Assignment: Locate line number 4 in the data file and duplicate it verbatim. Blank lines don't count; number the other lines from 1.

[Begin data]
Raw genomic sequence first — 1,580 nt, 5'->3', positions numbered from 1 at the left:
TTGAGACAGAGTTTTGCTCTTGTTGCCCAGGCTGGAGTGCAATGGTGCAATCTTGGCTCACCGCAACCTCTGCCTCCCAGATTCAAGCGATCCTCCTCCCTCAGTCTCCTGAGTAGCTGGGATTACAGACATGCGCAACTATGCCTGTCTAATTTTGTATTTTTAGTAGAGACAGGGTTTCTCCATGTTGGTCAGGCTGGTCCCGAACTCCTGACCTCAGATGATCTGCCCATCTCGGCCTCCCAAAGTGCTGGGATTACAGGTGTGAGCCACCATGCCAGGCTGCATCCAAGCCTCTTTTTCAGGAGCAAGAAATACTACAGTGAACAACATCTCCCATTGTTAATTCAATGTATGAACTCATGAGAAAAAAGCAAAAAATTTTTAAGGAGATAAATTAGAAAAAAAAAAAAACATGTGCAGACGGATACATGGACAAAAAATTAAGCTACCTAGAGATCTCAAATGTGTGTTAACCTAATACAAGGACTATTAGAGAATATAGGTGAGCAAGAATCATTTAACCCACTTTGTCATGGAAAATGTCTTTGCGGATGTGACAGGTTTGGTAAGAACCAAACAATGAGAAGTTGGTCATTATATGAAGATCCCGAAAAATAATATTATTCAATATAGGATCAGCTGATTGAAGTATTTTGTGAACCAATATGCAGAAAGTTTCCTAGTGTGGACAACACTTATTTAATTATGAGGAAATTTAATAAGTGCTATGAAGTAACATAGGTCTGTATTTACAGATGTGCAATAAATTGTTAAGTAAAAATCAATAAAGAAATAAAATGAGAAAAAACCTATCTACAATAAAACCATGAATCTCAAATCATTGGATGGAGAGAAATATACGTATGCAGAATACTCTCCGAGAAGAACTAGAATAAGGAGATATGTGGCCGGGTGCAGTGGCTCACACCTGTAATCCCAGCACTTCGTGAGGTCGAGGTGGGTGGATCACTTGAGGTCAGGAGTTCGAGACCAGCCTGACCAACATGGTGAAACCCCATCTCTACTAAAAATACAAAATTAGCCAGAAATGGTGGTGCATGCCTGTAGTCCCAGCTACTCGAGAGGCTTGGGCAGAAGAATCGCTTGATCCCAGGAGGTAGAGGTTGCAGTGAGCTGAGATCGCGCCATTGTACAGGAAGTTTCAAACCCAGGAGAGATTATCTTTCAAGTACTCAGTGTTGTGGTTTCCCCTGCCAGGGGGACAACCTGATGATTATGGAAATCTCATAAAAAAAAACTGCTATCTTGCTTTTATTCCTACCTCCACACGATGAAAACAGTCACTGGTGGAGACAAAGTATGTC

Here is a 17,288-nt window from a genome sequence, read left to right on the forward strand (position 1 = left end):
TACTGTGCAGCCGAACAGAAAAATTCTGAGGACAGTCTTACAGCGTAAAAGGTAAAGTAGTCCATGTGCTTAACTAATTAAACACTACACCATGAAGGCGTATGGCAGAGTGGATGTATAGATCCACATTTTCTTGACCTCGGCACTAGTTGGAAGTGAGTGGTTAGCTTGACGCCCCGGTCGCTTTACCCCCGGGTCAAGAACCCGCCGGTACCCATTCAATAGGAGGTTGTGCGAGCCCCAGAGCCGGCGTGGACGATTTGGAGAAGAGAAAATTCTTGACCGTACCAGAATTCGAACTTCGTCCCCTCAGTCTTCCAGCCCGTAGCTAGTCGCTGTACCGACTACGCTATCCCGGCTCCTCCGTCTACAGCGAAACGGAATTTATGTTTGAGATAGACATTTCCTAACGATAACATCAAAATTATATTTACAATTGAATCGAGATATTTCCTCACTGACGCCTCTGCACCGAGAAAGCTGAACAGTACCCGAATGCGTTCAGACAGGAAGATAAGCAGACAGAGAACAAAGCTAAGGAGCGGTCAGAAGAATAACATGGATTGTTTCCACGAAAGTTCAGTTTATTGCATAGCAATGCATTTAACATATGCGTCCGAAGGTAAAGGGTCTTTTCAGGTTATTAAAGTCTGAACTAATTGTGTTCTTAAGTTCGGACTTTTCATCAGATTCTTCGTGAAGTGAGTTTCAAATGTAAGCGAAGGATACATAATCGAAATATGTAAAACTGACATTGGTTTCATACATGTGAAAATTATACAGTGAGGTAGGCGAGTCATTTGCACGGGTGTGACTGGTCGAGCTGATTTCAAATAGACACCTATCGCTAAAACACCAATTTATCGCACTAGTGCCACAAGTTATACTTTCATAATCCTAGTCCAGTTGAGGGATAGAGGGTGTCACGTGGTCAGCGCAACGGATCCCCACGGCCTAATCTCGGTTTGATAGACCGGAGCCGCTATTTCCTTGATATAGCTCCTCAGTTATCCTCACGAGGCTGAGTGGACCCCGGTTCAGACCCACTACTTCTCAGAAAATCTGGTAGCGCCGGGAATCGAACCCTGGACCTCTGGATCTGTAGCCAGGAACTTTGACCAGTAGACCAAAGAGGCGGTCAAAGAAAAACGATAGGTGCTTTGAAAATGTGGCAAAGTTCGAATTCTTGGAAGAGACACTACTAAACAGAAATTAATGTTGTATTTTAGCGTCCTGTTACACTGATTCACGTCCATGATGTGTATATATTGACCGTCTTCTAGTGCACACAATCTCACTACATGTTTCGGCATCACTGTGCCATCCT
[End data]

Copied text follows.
TACTGTGCAGCCGAACAGAAAAATTCTGAGGACAGTCTTACAGCGTAAAAGGTAAAGTAGTCCATGTGCTTAACTAATTAAACACTACACCATGAAGGCGTATGGCAGAGTGGATGTATAGATCCACATTTTCTTGACCTCGGCACTAGTTGGAAGTGAGTGGTTAGCTTGACGCCCCGGTCGCTTTACCCCCGGGTCAAGAACCCGCCGGTACCCATTCAATAGGAGGTTGTGCGAGCCCCAGAGCCGGCGTGGACGATTTGGAGAAGAGAAAATTCTTGACCGTACCAGAATTCGAACTTCGTCCCCTCAGTCTTCCAGCCCGTAGCTAGTCGCTGTACCGACTACGCTATCCCGGCTCCTCCGTCTACAGCGAAACGGAATTTATGTTTGAGATAGACATTTCCTAACGATAACATCAAAATTATATTTACAATTGAATCGAGATATTTCCTCACTGACGCCTCTGCACCGAGAAAGCTGAACAGTACCCGAATGCGTTCAGACAGGAAGATAAGCAGACAGAGAACAAAGCTAAGGAGCGGTCAGAAGAATAACATGGATTGTTTCCACGAAAGTTCAGTTTATTGCATAGCAATGCATTTAACATATGCGTCCGAAGGTAAAGGGTCTTTTCAGGTTATTAAAGTCTGAACTAATTGTGTTCTTAAGTTCGGACTTTTCATCAGATTCTTCGTGAAGTGAGTTTCAAATGTAAGCGAAGGATACATAATCGAAATATGTAAAACTGACATTGGTTTCATACATGTGAAAATTATACAGTGAGGTAGGCGAGTCATTTGCACGGGTGTGACTGGTCGAGCTGATTTCAAATAGACACCTATCGCTAAAACACCAATTTATCGCACTAGTGCCACAAGTTATACTTTCATAATCCTAGTCCAGTTGAGGGATAGAGGGTGTCACGTGGTCAGCGCAACGGATCCCCACGGCCTAATCTCGGTTTGATAGACCGGAGCCGCTATTTCCTTGATATAGCTCCTCAGTTATCCTCACGAGGCTGAGTGGACCCCGGTTCAGACCCACTACTTCTCAGAAAATCTGGTAGCGCCGGGAATCGAACCCTGGACCTCTGGATCTGTAGCCAGGAACTTTGACCAGTAGACCAAAGAGGCGGTCAAAGAAAAACGATAGGTGCTTTGAAAATGTGGCAAAGTTCGAATTCTTGGAAGAGACACTACTAAACAGAAATTAATGTTGTATTTTAGCGTCCTGTTACACTGATTCACGTCCATGATGTGTATATATTGACCGTCTTCTAGTGCACACAATCTCACTACATGTTTCGGCATCACTGTGCCATCCT